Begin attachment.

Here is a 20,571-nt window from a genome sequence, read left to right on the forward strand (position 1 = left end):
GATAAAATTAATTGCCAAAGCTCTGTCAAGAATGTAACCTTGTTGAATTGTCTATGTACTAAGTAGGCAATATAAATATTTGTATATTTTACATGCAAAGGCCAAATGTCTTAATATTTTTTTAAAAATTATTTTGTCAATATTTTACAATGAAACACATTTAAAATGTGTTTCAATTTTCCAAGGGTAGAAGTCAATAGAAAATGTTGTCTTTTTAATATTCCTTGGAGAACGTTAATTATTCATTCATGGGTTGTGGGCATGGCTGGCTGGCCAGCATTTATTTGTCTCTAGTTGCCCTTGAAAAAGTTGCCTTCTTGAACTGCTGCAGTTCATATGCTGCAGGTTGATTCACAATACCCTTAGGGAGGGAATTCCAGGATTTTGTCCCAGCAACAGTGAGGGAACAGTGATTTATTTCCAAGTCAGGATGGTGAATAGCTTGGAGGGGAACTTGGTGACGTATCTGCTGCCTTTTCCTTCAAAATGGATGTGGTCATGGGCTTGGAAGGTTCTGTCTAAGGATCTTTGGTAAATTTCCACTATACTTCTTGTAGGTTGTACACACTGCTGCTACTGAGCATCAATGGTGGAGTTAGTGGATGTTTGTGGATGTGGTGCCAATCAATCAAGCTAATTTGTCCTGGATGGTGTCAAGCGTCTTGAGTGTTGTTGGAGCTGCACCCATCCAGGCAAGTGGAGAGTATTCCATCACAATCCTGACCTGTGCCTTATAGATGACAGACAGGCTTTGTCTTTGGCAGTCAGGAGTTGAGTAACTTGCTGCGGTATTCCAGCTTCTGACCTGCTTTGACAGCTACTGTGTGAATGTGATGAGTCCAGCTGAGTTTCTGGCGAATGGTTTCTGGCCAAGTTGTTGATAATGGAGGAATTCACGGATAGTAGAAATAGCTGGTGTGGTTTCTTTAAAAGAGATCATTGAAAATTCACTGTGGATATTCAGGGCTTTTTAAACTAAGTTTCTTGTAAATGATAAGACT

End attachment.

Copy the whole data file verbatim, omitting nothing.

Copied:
Here is a 20,571-nt window from a genome sequence, read left to right on the forward strand (position 1 = left end):
GATAAAATTAATTGCCAAAGCTCTGTCAAGAATGTAACCTTGTTGAATTGTCTATGTACTAAGTAGGCAATATAAATATTTGTATATTTTACATGCAAAGGCCAAATGTCTTAATATTTTTTTAAAAATTATTTTGTCAATATTTTACAATGAAACACATTTAAAATGTGTTTCAATTTTCCAAGGGTAGAAGTCAATAGAAAATGTTGTCTTTTTAATATTCCTTGGAGAACGTTAATTATTCATTCATGGGTTGTGGGCATGGCTGGCTGGCCAGCATTTATTTGTCTCTAGTTGCCCTTGAAAAAGTTGCCTTCTTGAACTGCTGCAGTTCATATGCTGCAGGTTGATTCACAATACCCTTAGGGAGGGAATTCCAGGATTTTGTCCCAGCAACAGTGAGGGAACAGTGATTTATTTCCAAGTCAGGATGGTGAATAGCTTGGAGGGGAACTTGGTGACGTATCTGCTGCCTTTTCCTTCAAAATGGATGTGGTCATGGGCTTGGAAGGTTCTGTCTAAGGATCTTTGGTAAATTTCCACTATACTTCTTGTAGGTTGTACACACTGCTGCTACTGAGCATCAATGGTGGAGTTAGTGGATGTTTGTGGATGTGGTGCCAATCAATCAAGCTAATTTGTCCTGGATGGTGTCAAGCGTCTTGAGTGTTGTTGGAGCTGCACCCATCCAGGCAAGTGGAGAGTATTCCATCACAATCCTGACCTGTGCCTTATAGATGACAGACAGGCTTTGTCTTTGGCAGTCAGGAGTTGAGTAACTTGCTGCGGTATTCCAGCTTCTGACCTGCTTTGACAGCTACTGTGTGAATGTGATGAGTCCAGCTGAGTTTCTGGCGAATGGTTTCTGGCCAAGTTGTTGATAATGGAGGAATTCACGGATAGTAGAAATAGCTGGTGTGGTTTCTTTAAAAGAGATCATTGAAAATTCACTGTGGATATTCAGGGCTTTTTAAACTAAGTTTCTTGTAAATGATAAGACT